Aging Can Be a Defense to Noise-Induced Hearing Loss Claim

There are some injuries in Pennsylvania’s workers’ compensation laws for which no showing of disability is necessary to obtain an award of benefits. These cases, called “specific losses,” include facial disfigurement and loss of use of a body part. One of the types of cases in this category is a claim for loss of hearing, as a result of excessive noise exposure at work.

Generally, the injured worker need only prove that he or she suffers from a permanent hearing loss of at least 10 percent, and that the hearing loss was caused by the long-term exposure to hazardous occupational noise at work. Whether the occupational noise was “hazardous” is not part of the burden faced by the injured worker; instead, that would be an affirmative defense the workers’ compensation insurance carrier could offer. A previous Pennsylvania Supreme Court case from 2000, LTV Steel Co. v. Workers’ Compensation Appeal Board, established that no deduction can be made from the hearing impairment for the normal aging process.

Recently, the Commonwealth Court of Pennsylvania faced some of these issues in McCool v. Workers’ Compensation Appeal Board (Sunoco, Inc.). Here, the injured worker was employed as a firefighter for the City of Philadelphia from 1983 to 1998, then as a refinery operator for Sunoco from 2003 to 2008. In 2001, the injured worker had an audiogram done, which showed less than a 10% hearing impairment. Nearly annual audiograms then, starting in 2002, showed, according to the case, “pre-existing hearing loss that continued to accelerate across all frequencies.”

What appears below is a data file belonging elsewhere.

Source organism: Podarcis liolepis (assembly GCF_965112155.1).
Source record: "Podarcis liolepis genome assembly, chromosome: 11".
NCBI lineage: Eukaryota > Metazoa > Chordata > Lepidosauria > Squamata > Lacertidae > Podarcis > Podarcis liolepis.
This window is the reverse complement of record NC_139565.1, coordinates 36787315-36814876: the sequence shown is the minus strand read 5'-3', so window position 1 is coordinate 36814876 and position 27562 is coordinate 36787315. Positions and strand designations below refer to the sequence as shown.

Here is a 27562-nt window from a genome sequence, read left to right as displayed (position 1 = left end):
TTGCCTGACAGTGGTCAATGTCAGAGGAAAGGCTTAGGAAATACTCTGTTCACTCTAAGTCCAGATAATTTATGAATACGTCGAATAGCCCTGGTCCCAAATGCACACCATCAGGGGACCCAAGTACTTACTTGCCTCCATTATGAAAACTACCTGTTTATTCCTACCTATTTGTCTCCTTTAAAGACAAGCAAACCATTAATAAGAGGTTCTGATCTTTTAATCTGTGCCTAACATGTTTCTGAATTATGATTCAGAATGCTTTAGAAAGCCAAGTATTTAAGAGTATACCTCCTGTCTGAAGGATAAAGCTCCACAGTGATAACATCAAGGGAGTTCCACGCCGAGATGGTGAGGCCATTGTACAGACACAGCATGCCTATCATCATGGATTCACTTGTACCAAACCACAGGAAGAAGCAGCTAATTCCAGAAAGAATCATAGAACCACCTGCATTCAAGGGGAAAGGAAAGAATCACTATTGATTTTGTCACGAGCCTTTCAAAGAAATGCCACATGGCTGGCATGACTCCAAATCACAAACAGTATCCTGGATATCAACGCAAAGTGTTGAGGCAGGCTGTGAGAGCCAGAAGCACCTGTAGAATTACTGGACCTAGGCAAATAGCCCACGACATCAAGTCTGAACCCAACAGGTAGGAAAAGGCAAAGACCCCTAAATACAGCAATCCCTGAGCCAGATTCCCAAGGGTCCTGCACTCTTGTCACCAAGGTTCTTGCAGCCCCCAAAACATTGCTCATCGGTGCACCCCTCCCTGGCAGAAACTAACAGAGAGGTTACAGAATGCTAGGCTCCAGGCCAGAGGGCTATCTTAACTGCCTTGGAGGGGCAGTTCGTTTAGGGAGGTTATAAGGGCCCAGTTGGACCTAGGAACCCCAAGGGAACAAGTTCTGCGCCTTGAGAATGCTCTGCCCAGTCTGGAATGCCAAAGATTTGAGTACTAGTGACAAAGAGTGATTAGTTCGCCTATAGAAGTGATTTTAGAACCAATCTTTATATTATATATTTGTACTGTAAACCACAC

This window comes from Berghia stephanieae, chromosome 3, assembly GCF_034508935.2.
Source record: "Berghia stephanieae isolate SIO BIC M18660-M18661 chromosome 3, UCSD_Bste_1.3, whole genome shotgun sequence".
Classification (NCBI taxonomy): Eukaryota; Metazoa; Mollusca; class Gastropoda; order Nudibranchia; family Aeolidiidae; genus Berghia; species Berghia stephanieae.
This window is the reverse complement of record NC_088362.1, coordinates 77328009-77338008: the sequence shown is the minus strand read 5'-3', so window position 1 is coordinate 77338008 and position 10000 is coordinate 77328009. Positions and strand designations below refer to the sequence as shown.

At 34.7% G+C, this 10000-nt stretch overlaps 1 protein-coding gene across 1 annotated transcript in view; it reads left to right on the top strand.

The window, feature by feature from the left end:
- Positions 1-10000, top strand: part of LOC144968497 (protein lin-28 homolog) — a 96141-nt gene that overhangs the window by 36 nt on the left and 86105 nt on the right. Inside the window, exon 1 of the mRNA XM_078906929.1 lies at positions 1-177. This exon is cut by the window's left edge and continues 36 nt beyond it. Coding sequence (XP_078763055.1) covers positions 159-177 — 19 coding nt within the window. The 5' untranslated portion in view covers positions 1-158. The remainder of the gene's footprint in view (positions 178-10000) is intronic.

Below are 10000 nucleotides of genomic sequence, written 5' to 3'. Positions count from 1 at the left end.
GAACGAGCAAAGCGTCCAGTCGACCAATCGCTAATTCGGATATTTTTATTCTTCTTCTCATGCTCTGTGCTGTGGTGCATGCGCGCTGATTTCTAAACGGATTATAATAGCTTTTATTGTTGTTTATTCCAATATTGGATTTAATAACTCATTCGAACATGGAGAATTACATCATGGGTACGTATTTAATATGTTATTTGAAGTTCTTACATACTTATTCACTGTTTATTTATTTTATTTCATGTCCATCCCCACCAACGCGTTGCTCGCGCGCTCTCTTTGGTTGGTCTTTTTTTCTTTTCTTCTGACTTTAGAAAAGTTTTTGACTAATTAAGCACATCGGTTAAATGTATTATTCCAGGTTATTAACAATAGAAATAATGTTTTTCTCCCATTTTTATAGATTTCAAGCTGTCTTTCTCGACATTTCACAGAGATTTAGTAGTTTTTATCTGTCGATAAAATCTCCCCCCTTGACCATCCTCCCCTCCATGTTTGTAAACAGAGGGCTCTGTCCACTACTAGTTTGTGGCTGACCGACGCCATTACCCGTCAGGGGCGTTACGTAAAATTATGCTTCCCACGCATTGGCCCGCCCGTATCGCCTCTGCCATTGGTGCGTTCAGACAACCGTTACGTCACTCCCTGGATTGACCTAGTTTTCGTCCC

In 2010, the injured worker was referred by his attorney to Dr. Aaron Shapiro, who performed an audiogram and prepared a report stating that he had an occupational hearing loss that was attributable to his firefighter duties. About two months later, Dr. Shapiro prepared a second report, now stating that the hearing loss was due to the noise exposure at the Sunoco refinery.

After the second report authored by Dr. Shapiro, the injured worker filed a Claim Petition against Sunoco for his loss of hearing. Before the Workers’ Compensation Judge (WCJ), the injured worker described the excessive noise to which he was exposed at the refinery. The WCJ found both the injured worker, and Dr. Shapiro, not credible and denied the Claim Petition. This was affirmed by the Workers’ Compensation Appeal Board (WCAB).
Upon further appeal, the decision was affirmed by the Commonwealth Court of Pennsylvania. The injured worker argued that the WCJ improperly placed the burden upon him to prove that the noise was “hazardous” and that the WCJ erred in crediting the opinion of the doctor offered by the workers’ comp insurance carrier, since that doctor attributed the hearing loss to normal aging process.

The Court went through a thorough analysis of the entire arguments. Frankly, since the injured worker had the burden of proof, and the WCJ found both Claimant and his medical expert not credible (and gave sufficient reason for such findings), the analysis really could have stopped there. That was really the end of the case. The arguments advanced by the injured worker dealt with finding the doctor offered by the workers’ comp insurance carrier credible – however, even if WCJ found both experts not credible, the injured worker would have lost, since he bore the burden of proof.

Regardless, the Court explained that the doctor offered by the workers’ comp insurance carrier did not apportion some of the loss of hearing to the aging process (as the previous case prohibits), but testified that the loss in hearing was not due to the occupational noise exposure. This makes the opinion proper under the law. Mention was also made by the Court that the injured worker was aware of the loss of hearing prior to 2010 (as the WCJ had found), making an unstated reference that the injured worker did not provide timely notice of the work injury.